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SPRINGFIELD, MISSOURI, AND SURROUNDINGS • 1889


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(previous page) interest to the growing metropolis of Southern Missouri. Springfield has been A STRONG TRADING POINT, from the day of its founding to the present. In the early days its trade extended well over Southwest Missouri, and in later years has been carried, by its better transportation facilities, into the neighboring states and territories. That Springfield is A NATURAL TRADE CENTER, is fully attested by the growth of the jobbing trade, which now embraces dry goods, groceries, tobaccos cigars, smoker’s supplies, heavy and shelf hardware, stoves, jewelry, furniture, wagons, carriages, farm implements, wines and liquors, foreign and domestic fruits, game, books and stationery, mill supplies, drugs, harness and saddlery, lumber and building materials, mill stuffs, queensware, millinery, clothing, ladies’ and gents’ furnishing goods, photographic supplies, mules, horses, cooperage, lime, wagon wood-stocks, paints, wall paper and other lines which represent an investment of $2,000,000 and a yearly jobbing trade exceeding $5,000,000. In groceries, provisions and kindred stocks alone the jobbing trade closely approximates $2,000,000, and covers half a dozen states and territories; and that Springfield is rapidly coming to the front as a jobbing center is patent even to the superficial observer.

The steady extension of its railway system and the rapid development of the lumber, mining, agricultural and fruit interests of the great region now tributary to Springfield, will give it a jobbing trade of $20,000,000 within the next ten years. For the same reasons its industries which now cover plants worth $2,500,000 and employ 2600 men will have grown to equally grand proportions, and the two great interests will give the city’s growth exceeding the most sanguine estimates of the gentlemen elsewhere quoted. THE RETAIL TRADE of the city makes a splendid showing. Eighty grocery houses carrying aggregate stocks valued at $187,500 do a yearly trade of $944,500, and employ 197 hands. J. C. B. Ish & Son, prominent grocers who carry $7,000 in stocks of staple and fancy groceries and provisions and are among the most enterprising and successful dealers in the city, report a marked increase in their own sales, and a very gratifying improvement in the trade throughout the city. Twenty-two restaurants and fruit stands, with an investment of $11,000, give employment to sixty-two hands and do a yearly business of $50,900. Ten retail stove, tin and hardware houses carry $98,000 worth of stocks, employ forty-nine hands, and do a yearly business of $286,000. Six jewelry houses, with stocks aggregating $83,500, employ twenty men and have a yearly trade of $140,000. Mr. J. G. Willeke, who has represented this line in Springfield nearly twenty years, and whose stocks have grown from a small shop-keeping outfit to a model and magnificent display of jewelry, watches, clocks, silver and plated wares, bronzes, fancy goods and diamonds, worth $50,000, of which $10,000 is invested in diamonds alone, has carried his trade well over Southwest Missouri and the neighboring states, and, including the jobbing department, does a yearly business of $75,000. In magnitude and quality his stocks are second to none in the State, outside of St. Louis and Kansas City. His store is headquarters for the J. G. Willeke Watch Club Co., and his successful mercantile career, fine executive gifts, sterling enterprise and business probity give him high rank in mercantile circles. Mr. Willeke reports the jewelry trade of the city in excellent condition and the outlook highly encouraging.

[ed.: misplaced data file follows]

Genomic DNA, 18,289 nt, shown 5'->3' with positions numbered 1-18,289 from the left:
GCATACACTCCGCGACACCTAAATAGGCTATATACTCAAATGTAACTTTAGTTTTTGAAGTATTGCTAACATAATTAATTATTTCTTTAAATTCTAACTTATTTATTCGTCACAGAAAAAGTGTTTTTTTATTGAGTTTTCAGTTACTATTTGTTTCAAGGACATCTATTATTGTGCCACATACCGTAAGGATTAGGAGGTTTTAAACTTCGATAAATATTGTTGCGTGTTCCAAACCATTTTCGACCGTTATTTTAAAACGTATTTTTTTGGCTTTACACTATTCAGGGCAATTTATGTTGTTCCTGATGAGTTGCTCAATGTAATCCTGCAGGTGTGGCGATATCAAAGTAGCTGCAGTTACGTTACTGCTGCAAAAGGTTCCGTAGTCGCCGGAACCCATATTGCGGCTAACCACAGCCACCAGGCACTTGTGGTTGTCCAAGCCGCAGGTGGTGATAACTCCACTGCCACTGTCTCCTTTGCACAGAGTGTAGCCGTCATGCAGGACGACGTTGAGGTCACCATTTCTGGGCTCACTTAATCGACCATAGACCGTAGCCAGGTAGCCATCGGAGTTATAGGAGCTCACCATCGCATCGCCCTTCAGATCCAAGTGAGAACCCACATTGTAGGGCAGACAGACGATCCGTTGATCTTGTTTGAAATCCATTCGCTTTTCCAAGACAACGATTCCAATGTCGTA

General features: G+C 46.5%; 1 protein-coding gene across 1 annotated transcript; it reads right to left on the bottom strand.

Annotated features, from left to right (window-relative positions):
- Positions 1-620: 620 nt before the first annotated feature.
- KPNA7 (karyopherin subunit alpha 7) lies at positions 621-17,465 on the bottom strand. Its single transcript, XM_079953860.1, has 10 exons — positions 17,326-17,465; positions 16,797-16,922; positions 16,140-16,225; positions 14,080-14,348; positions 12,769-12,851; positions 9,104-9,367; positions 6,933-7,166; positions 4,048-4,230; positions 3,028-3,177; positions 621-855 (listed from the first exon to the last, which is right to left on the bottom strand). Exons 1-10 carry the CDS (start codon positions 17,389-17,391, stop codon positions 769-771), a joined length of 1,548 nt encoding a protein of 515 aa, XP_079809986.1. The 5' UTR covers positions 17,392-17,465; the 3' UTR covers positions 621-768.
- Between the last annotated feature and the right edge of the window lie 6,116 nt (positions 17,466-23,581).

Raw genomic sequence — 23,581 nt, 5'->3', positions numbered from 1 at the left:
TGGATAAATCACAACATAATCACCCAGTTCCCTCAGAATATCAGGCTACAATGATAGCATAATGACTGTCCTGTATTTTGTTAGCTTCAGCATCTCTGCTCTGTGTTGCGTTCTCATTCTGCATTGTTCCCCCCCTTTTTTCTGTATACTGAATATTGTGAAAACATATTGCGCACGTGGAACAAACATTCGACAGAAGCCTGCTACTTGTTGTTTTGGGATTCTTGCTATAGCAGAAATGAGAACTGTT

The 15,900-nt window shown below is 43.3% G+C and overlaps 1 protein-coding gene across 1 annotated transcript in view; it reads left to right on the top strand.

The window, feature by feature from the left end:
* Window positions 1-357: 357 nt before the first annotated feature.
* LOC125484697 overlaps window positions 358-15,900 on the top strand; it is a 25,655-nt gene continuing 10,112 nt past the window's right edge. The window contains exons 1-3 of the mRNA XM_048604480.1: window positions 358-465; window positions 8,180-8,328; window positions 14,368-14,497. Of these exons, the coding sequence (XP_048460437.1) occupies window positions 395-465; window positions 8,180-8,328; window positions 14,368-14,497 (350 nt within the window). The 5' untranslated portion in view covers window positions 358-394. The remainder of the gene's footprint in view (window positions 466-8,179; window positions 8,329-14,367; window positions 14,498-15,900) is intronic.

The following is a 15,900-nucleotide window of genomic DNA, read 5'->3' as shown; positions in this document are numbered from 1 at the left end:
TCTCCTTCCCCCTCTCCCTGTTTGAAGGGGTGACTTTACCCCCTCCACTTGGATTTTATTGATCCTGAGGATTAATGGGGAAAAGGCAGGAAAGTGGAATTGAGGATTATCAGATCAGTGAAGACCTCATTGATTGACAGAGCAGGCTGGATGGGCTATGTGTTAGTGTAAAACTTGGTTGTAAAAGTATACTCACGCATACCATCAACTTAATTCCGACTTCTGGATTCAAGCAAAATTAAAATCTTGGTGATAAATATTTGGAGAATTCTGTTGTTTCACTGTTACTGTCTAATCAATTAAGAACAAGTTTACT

Mr. H. M. Heckart, who has also successfully represented this branch of trade in Springfield for the last ten years, carries an elegant stock of jewelry, watches, clocks, diamonds, silverware and fancy goods, is a man of tireless energy and enterprise, and has built up a capital business. His house is headquarters for the Springfield Watch Club Co., and with the forecast of a clearsighted, self-commanding and accomplished merchant, he speaks very confidently of the business future.

Eight exclusive boot and shoe houses, with stocks valued at $64,000, employ 19 men and do a yearly business of $192,000. Mr. A. Doneghy, a recent acquisition to the boot and shoe trade of the city, whose keen business sense, thorough knowledge of the work in hand, and fine mercantile discipline, give the weight of authority to his opinions is confident of a bright future for the trade. Mr. Doneghy comes of a race of born merchants, carries a large and elegant stock, is a live, confident, progressive dealer, believes in advertising and is a capital acquisition to the commercial forces of this solid, commercial city. In the dry goods, clothing and furnishing goods lines, are thirty-one houses, carrying $706,000 worth of stocks, employing 240 hands and doing an annual trade of $1,045,000.

Four dealers in paints, oils, wall paper, glaziers goods, etc., etc., carry $14,000 worth of stock, employ 24 men and do a yearly business of $56,000.

Eight furniture merchants have $66,000 invested in stocks, employ 85 men and carry their yearly sales up to $151,000.

Eighteen drug merchants have $80,000 worth of stock, do an annual business of $197,500, and (next page)

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